Open Water Diving Certification

Scuba diving instructor with female pupil in swimming pool
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If you're thinking about learning to dive or you want to know a bit more about what to expect in your certification course, we've answered the most common questions here.

What Is the Open Water Course?

The Open Water course is the basic scuba diving certification course taught by all certification agencies. There are small differences in course content between agencies, but they all cover the same basic skills and knowledge you will need to know as an independent diver.

Who Can Enroll in an Open Water Course?

Children as young as 10 years old (12 years old in some countries) can enroll in the Junior Open Water course and those 15 years and older can enroll in the Open Water course. Junior Open Water certified divers are automatically upgraded to Open Water divers on their 15th birthday, with no need for recertification.

Divers of any age will need to be in good health, with no major health problems.

What Does an Open Water Diving Certification Qualify You to Do?

When you're certified as an Open Water diver, you'll be able to dive to 60 feet/18 meters (or 40 feet/12 meters for 10-12 year olds) whenever you're accompanied by a fellow of the same or higher certification level (the other diver must be 18 or older for Junior Open Water divers). You don't have to be accompanied by a Divemaster or Instructor, but can be if you'd prefer. You're also eligible to do the Advanced Open Water course and many specialties.

How Long Does the Open Water Diving Certification Course Take?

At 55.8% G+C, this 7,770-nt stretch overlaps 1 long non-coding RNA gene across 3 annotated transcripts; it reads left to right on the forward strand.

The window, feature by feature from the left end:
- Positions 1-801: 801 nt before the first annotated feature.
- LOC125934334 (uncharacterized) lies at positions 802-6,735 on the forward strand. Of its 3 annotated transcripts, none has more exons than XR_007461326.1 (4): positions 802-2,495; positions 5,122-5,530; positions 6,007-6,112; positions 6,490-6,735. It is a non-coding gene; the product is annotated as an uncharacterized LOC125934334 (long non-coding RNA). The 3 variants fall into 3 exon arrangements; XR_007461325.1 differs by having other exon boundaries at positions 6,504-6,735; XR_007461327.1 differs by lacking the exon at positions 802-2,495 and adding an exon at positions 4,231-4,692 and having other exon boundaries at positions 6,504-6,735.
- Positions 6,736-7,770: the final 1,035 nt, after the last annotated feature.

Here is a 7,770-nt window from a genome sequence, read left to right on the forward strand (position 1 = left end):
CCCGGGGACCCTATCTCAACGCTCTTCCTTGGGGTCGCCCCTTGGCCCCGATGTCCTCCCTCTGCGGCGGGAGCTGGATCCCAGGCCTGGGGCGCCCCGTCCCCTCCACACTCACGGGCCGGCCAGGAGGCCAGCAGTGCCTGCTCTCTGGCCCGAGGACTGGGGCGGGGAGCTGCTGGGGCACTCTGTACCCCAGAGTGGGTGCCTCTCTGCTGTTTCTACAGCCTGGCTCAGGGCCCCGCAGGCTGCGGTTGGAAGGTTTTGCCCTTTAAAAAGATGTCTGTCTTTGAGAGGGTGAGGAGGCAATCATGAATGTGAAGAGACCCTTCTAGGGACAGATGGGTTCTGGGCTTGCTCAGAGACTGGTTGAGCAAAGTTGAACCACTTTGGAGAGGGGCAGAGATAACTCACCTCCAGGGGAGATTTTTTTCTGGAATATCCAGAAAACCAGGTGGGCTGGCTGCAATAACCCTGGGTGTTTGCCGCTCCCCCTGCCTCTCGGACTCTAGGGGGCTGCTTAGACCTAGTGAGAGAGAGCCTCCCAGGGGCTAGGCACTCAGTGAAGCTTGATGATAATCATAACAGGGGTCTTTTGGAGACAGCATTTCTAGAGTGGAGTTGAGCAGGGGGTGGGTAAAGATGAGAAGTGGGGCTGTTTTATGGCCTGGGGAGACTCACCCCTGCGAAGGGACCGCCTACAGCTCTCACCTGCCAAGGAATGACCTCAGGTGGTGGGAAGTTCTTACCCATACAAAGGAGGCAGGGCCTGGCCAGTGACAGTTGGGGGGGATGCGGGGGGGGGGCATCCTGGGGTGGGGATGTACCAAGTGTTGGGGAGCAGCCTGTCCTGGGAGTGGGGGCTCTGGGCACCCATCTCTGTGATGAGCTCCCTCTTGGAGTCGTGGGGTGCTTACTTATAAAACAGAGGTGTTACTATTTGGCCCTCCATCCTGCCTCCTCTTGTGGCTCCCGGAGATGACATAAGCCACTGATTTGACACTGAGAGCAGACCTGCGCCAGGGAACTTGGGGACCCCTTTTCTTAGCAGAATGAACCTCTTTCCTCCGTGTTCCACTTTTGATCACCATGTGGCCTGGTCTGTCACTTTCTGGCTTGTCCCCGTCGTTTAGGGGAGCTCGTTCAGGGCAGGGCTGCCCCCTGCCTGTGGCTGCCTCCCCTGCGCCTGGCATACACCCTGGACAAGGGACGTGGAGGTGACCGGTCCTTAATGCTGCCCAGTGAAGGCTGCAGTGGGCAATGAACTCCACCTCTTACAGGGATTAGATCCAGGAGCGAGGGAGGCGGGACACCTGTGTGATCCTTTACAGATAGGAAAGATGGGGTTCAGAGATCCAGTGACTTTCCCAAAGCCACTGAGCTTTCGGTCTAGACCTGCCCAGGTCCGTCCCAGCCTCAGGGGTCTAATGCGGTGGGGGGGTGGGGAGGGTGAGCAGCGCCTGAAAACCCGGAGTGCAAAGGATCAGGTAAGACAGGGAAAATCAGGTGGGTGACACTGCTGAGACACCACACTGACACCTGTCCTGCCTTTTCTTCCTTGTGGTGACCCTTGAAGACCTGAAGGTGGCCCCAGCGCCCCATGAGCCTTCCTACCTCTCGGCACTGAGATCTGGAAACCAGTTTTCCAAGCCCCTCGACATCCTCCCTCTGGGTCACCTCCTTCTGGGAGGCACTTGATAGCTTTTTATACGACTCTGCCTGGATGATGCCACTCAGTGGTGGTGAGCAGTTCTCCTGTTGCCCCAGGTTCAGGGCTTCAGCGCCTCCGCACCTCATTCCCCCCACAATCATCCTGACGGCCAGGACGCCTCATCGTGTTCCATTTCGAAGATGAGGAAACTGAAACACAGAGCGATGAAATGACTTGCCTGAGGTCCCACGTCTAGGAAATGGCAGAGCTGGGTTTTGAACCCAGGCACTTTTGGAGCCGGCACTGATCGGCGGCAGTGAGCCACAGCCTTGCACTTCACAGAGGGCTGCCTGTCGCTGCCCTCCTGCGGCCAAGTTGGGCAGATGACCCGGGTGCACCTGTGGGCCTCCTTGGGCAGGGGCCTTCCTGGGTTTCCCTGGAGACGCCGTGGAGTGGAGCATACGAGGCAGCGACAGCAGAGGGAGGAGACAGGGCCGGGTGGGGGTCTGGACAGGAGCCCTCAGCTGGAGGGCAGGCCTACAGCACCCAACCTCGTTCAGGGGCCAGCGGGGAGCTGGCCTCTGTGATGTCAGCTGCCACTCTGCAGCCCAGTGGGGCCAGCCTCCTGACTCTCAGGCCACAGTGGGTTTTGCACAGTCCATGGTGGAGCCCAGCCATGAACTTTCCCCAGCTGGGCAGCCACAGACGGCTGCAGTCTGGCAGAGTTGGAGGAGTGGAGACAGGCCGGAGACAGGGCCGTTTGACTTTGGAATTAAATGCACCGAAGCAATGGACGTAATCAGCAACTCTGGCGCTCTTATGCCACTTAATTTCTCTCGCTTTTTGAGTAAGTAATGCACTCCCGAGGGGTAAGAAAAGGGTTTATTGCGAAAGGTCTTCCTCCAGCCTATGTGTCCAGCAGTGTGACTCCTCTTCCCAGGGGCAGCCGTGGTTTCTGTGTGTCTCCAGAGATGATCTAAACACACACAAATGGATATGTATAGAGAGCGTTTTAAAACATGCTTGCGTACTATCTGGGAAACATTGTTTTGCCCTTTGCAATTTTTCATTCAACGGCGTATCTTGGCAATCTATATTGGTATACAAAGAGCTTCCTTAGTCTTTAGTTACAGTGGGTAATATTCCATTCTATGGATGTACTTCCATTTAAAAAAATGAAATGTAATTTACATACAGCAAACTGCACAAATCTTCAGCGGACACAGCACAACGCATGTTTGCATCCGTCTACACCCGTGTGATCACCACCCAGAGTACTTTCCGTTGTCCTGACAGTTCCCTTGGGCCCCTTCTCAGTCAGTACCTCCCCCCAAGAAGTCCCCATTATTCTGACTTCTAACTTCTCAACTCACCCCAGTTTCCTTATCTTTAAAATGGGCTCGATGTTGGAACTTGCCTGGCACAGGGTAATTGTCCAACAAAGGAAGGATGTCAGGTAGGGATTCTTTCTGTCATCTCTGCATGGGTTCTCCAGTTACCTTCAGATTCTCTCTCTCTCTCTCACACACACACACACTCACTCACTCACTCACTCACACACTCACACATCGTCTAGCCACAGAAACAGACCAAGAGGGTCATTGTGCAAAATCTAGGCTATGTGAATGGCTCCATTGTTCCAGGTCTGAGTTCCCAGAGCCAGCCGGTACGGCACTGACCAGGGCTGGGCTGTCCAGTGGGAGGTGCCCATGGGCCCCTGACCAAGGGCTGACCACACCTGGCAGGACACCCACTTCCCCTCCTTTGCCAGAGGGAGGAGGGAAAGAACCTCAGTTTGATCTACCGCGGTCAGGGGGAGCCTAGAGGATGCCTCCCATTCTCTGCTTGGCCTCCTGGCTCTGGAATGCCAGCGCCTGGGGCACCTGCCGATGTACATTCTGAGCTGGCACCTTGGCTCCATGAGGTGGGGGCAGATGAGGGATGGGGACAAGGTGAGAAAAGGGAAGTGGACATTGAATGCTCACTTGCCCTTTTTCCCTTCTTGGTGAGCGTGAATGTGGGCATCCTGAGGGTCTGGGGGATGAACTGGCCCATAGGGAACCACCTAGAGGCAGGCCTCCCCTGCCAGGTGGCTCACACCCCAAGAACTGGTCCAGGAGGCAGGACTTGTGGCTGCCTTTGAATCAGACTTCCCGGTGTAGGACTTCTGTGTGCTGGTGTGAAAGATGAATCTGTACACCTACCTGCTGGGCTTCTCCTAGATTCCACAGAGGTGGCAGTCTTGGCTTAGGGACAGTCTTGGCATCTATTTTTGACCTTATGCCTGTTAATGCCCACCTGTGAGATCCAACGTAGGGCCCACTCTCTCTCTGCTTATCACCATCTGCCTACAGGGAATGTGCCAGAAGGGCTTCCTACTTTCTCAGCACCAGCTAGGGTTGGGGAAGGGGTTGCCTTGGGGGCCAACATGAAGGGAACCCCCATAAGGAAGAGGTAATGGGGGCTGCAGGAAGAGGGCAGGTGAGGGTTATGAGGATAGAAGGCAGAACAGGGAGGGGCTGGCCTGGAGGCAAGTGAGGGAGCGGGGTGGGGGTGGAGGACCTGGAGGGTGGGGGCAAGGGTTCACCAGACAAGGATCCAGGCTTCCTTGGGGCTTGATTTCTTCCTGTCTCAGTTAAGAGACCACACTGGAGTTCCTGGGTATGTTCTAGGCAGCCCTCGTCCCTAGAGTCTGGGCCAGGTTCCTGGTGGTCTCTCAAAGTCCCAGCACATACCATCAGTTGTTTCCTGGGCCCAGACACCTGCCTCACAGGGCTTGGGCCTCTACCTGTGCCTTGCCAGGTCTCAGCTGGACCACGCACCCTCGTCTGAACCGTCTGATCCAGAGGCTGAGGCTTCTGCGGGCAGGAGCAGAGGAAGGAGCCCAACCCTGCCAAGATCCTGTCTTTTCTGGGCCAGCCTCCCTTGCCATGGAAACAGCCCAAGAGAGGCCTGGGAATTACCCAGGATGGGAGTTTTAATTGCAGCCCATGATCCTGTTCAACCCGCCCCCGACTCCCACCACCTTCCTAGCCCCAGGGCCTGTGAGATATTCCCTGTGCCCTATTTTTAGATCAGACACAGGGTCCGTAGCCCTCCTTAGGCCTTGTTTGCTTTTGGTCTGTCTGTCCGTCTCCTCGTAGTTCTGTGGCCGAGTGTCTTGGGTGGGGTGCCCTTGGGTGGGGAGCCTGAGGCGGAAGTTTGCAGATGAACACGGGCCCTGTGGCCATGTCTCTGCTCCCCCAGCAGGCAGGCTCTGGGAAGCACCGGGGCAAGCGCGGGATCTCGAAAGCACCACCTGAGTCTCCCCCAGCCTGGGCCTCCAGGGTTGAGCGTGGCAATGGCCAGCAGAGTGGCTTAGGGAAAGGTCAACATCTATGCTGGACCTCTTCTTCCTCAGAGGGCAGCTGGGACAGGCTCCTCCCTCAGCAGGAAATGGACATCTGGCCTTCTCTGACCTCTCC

The course is usually taught over 3 to 5 days in dive vacation destinations, but can also be taught over weeks or even months if taken as a part-time course. The course content is the same but the daily workload is much greater—although still quite manageable—on the shorter course.

What Are the Requirements for Completing the Open Water Course?

Knowledge Development: You will be given a text book and videos to watch and will either study independently in your own time, with the assistance of your instructor, or online with guided e-learning. You will learn the basics of diving techniques, how diving affects your body, diving safety, equipment selection and maintenance, and dive planning, and you'll preview the skills you'll learn in the water. There will be a test at the end, but if you've studied your material you should have no problems passing.

Confined Water Training: Your confined water training will be conducted in a swimming pool or swimming pool-like environment, such as a calm beach. Beginning in water shallow enough to stand up in, you'll learn all the basic skills you'll need to confidently and safely enjoy scuba diving. As you gain confidence you'll gradually move into deeper water and learn some more advanced skills and safety drills.

Open Water Training: This is what it's all about: open water diving. Over four or more dives you'll practice all the skills you've already mastered in confined water out in open water, which means the open ocean or another large body of water that is used for diving.

You'll practice the skills with your instructor until you're completely confident and can perform them with ease in a real diving situation. Of course you'll also get to check out everything the underwater world has to offer and hopefully develop a life-long love for diving.

Do I Have to Renew My Open Water Certification?

The Open Water certification is forever and never needs to be renewed. However, if you haven't dived for a while (usually a year or more) or feel the need to brush up your skills, a Scuba Review is recommended. This review is a short refresher course with a professional that can be integrated into your first regular dive.